Baxter was sent up to the trenches too.
I remained with the Otagos and had nothing more to do with him. From that time I received the same food as the other men. A day or two later I saw him departing, no doubt to make his report to Simpson. He had done his best and the unpopularity he had gained in the doing of it - the camp cooks collected and counted him out the night after he had dragged Briggs - probably seemed to him most unjust. After all, he was only carrying out his orders.
Next morning I was standing in the hut alone, the others having gone out, when two men came to me and said they had orders to take me up the lines. "Very well," I said. "You can take me up, but I'm not taking on anything when I get there." All the way up they discussed my position and attitude in a very friendly manner. When we got up there the men in charge of me were told by a sergeant that he intended to give me no orders and, on their asking what they were to do with me, he laughed and said they could show me round. Accordingly they took me about and told me the names of the different positions; pointed out the crooked German lines and many gun positions. We spent the whole day in this way. They showed me how to duck from shell explosions and how to take cover when it seemed that none existed.
At night I went back to the camp. At this time I always slept and got my food with a hut full of men - seventeen of us there were. I found them perfectly friendly. The position of the objectors was the talk of the camp and the anger of the men was aroused against the provost-sergeant.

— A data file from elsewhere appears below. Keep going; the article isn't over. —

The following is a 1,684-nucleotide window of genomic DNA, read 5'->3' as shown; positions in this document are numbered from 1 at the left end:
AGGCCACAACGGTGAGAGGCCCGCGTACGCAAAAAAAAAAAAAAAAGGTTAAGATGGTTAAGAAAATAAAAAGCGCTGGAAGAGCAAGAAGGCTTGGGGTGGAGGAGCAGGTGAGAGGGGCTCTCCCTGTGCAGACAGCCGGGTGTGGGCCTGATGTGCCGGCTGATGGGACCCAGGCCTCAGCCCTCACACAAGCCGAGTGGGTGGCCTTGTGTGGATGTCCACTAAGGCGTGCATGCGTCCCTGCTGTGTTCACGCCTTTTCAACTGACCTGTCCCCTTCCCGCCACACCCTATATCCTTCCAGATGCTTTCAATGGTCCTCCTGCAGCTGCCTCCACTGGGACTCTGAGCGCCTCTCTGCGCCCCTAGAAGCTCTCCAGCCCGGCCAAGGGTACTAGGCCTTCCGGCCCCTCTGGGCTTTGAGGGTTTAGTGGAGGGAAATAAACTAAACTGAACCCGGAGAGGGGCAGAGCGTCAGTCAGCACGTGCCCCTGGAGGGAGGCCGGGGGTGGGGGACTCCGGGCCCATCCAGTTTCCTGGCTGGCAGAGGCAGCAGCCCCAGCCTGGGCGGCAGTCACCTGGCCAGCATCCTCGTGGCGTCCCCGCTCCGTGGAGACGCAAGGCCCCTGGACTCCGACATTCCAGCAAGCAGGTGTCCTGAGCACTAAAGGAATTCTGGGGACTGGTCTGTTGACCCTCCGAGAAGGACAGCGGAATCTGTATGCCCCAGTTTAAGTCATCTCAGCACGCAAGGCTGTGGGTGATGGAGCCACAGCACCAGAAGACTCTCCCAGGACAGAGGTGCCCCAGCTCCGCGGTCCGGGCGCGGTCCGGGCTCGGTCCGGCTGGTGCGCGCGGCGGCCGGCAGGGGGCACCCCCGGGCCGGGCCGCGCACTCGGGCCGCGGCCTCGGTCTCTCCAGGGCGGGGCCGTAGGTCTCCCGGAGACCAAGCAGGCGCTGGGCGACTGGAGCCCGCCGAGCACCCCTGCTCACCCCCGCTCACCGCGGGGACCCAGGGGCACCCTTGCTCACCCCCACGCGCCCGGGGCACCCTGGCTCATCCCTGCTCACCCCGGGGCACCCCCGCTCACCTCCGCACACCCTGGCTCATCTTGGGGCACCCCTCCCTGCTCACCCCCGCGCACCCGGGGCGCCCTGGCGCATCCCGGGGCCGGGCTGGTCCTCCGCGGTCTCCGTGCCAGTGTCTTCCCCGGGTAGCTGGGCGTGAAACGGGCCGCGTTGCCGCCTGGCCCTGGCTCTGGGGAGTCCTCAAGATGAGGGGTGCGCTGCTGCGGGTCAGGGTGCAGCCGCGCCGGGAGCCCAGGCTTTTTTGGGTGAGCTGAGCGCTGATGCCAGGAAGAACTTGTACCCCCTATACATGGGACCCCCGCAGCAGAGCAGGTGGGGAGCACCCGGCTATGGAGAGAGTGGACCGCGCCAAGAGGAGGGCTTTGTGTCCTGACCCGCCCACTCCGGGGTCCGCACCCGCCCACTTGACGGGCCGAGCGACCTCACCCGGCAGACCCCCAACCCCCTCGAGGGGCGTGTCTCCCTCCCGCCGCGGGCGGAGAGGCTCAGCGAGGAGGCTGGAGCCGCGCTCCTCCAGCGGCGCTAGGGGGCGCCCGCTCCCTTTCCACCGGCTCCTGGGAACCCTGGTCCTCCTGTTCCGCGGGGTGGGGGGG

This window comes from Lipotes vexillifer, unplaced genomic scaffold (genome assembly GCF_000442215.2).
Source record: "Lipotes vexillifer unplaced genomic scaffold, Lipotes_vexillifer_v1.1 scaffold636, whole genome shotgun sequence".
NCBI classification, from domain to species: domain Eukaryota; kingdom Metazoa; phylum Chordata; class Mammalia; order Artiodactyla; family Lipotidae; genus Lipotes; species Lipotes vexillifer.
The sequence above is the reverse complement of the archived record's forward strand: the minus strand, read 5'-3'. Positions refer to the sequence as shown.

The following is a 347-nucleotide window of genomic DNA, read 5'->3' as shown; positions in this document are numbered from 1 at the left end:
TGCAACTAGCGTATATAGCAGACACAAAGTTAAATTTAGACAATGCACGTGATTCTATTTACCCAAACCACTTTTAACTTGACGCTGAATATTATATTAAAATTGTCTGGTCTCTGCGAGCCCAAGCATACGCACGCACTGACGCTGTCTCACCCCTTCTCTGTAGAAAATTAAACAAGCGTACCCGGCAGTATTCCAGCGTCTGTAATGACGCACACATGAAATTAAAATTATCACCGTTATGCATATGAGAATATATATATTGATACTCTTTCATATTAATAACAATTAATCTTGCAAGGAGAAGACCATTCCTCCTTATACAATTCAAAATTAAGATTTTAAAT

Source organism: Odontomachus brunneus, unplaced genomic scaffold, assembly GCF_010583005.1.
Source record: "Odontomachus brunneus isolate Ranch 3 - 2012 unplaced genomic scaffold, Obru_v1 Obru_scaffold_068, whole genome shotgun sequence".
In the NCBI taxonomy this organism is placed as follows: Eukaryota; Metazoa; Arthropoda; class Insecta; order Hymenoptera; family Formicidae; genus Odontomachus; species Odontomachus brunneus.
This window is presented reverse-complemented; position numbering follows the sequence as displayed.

I lived a strange life at that time. I would not serve in the army and yet I was at the front. In one way I was isolated and alone, and yet I lived the life the soldiers did. I lay in holes and trenches with them round by Hellfire Corner, hour after hour until the shelling slackened or drove us out. I was only seeing a glimpse of the war, but it was enough to bring home to me its terrible reality.
I remember before I reached the front meeting men who had been there and thinking they looked hard and strange. Their faces had a drawn look and they seemed to have eyes like eagles. Now that I was amongst them I did not notice this. They seemed ordinary, but new arrivals looked as gentle as sheep.
I will not attempt to describe the battle front above Ypres, but will try to convey the impression it made upon me. It looked as though a herd of prehistoric monsters had chewed and rooted up the earth for miles around. Not a sign of anything green and not a chance for anything to grow. It was part of the front that had been taken and retaken so often that it presented an appearance of indescribable chaos. Everywhere there was mud and slush and men always floundering through it by tracks and duck walks that were always being blown up. I was told that a million men had fallen there. The cemetery of a million men! It was still being shelled and the yawning mouths of the countless shell holes were ready to suck in the living men who moved day and night among them like maggots in the slime.
I would often stand alone at night gazing at the red glare along the front while everything vibrated to the ceaseless roar of the guns. Thoughts came to me as I stood. Every day the war lasted only made things worse for the world. Victory in the field seemed to me the worst that could happen, no matter which side won - not for lack of patriotism, but because I honestly believed it would be the greatest bar to enduring world peace. At times everything was blackest gloom without one ray of hope. The war might go on for years. I believed it could be stopped any day and that the feelings of all the peoples would be joy and relief. Why should it go on?
I discussed the war frequently with the men I happened to be with. They were not war-minded